The treadmill connects to the Echelon app quickly and reliably and reacts fairly rapidly to alter your on-screen stats after you manually adjust them on the treadmill. In the app you’ll find a wide range of guided classes, along with a small selection of scenic runs, where a video of a glamorous location plays while you run. Glamorous in comparison with the garage I was actually running in, anyway.
Along with the library of on-demand workouts there are live classes to join throughout the day. Each type of class has a leaderboard with participants ranked by output, a measure of your effort based on the speed and incline the treadmill is set on. If you do a live class the leaderboard creates more of a communal feel, and I found even on-demand classes did just enough to fire up my competitive nature to push a little harder.
You can filter the classes by length, instructor, genre of music and type. The type filter is almost useless since it includes every kind of class on the Echelon app, including the likes of yoga, cycling and Pilates, and the many types there are not listed alphabetically. So even though there are different kinds of runs and walks you can do, it’s easier to just scroll through the classes section of the app to find the one you’re after than try to filter by type.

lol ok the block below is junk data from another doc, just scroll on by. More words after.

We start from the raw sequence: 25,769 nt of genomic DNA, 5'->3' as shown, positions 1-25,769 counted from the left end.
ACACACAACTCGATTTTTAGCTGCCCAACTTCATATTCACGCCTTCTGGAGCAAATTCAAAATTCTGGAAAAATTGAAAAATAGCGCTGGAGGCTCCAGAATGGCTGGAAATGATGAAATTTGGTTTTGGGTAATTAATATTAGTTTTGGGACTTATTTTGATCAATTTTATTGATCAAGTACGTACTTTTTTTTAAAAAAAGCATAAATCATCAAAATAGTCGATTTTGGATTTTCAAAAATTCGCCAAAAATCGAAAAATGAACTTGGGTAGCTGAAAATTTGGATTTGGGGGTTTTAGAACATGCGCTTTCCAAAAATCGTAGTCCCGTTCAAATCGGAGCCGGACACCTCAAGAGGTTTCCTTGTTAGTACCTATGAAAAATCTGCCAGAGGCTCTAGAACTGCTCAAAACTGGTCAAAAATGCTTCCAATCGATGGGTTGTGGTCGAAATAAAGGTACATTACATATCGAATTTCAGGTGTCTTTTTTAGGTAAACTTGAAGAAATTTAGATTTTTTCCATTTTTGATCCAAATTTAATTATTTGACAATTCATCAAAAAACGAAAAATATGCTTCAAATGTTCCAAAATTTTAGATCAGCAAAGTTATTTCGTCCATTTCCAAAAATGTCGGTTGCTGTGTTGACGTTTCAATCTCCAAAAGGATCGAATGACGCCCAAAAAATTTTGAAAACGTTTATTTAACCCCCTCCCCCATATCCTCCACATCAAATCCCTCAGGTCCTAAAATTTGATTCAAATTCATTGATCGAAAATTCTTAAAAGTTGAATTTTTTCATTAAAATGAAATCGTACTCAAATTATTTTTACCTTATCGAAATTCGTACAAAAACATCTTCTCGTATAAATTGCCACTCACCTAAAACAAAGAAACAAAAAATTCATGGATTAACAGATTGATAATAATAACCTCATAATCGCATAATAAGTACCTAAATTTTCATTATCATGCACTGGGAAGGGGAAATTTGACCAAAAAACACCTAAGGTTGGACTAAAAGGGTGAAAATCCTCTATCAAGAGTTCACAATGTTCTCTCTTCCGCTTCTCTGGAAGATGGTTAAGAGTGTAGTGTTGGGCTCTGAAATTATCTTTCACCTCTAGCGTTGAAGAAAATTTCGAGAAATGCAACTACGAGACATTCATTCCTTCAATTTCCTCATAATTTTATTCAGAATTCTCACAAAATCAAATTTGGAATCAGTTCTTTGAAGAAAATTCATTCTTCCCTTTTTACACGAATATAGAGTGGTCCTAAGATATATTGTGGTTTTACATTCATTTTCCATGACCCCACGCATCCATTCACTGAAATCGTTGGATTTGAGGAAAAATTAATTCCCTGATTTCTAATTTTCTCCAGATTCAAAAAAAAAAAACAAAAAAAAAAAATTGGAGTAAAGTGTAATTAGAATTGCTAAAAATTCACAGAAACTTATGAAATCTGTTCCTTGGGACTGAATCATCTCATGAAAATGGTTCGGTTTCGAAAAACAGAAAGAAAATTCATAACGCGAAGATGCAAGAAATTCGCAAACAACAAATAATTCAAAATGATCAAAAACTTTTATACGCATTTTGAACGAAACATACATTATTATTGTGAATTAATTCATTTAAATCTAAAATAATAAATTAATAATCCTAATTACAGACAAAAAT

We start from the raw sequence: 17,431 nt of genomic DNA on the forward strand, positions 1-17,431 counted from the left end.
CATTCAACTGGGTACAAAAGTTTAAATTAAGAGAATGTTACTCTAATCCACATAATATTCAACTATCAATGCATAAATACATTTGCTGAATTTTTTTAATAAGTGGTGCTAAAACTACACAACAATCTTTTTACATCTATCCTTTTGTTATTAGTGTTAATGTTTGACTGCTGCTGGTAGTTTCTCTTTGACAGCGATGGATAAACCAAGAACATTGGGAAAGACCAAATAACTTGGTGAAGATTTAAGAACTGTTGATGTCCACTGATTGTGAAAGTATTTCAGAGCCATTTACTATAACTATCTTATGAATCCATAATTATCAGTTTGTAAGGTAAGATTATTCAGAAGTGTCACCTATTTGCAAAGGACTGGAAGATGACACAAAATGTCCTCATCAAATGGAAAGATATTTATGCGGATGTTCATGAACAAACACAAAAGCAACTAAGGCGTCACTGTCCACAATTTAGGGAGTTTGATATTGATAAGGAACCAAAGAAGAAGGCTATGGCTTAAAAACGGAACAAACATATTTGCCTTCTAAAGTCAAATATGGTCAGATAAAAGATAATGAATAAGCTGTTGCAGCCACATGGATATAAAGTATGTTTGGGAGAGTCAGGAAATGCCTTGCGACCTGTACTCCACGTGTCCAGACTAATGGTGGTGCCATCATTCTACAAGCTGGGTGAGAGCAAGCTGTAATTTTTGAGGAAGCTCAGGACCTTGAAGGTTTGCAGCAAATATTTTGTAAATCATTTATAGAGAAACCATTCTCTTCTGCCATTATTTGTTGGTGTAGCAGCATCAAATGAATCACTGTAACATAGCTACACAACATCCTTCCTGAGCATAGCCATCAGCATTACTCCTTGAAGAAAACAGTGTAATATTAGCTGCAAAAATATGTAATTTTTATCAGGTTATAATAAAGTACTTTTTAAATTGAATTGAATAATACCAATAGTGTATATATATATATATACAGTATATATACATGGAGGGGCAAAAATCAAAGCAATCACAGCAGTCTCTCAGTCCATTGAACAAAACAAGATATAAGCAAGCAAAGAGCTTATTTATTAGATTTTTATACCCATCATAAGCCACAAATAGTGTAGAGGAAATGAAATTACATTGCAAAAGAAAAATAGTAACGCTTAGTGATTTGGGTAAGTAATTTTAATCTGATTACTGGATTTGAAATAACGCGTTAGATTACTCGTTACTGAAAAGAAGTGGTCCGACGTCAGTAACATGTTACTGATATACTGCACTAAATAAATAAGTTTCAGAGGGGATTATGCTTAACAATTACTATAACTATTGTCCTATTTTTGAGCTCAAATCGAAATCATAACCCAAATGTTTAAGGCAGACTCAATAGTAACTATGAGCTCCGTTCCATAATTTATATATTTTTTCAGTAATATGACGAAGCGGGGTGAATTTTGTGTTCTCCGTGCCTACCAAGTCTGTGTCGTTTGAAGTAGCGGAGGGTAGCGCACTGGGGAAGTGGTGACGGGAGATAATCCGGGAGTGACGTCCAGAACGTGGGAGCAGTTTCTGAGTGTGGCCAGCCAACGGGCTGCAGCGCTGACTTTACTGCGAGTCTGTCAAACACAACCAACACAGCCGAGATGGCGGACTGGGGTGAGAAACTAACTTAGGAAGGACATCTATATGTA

Most of the classes are variations on an intervals theme, with stints of higher effort broken up by slower jogging or walking. There are enough different instructors that you’re sure to find one you like, and the sessions do a good job of burning calories and improving your fitness. They range in length from five to 45 minutes, and there are a lot of hill sessions that focus more on incline than simply ramping up the speed.
I’m probably not the typical Echelon user as a very keen runner who normally follows a structured training plan and runs six times a week, usually for at least an hour at a time. However, I did enjoy the sessions I did, even if they don’t follow a typical format for the kind of interval and track workouts I do.
The sessions would be of more use for someone who is looking to do two or three runs a week to get fit and lose weight, and wouldn’t be looking for extra-long sessions to prepare for a marathon or similar.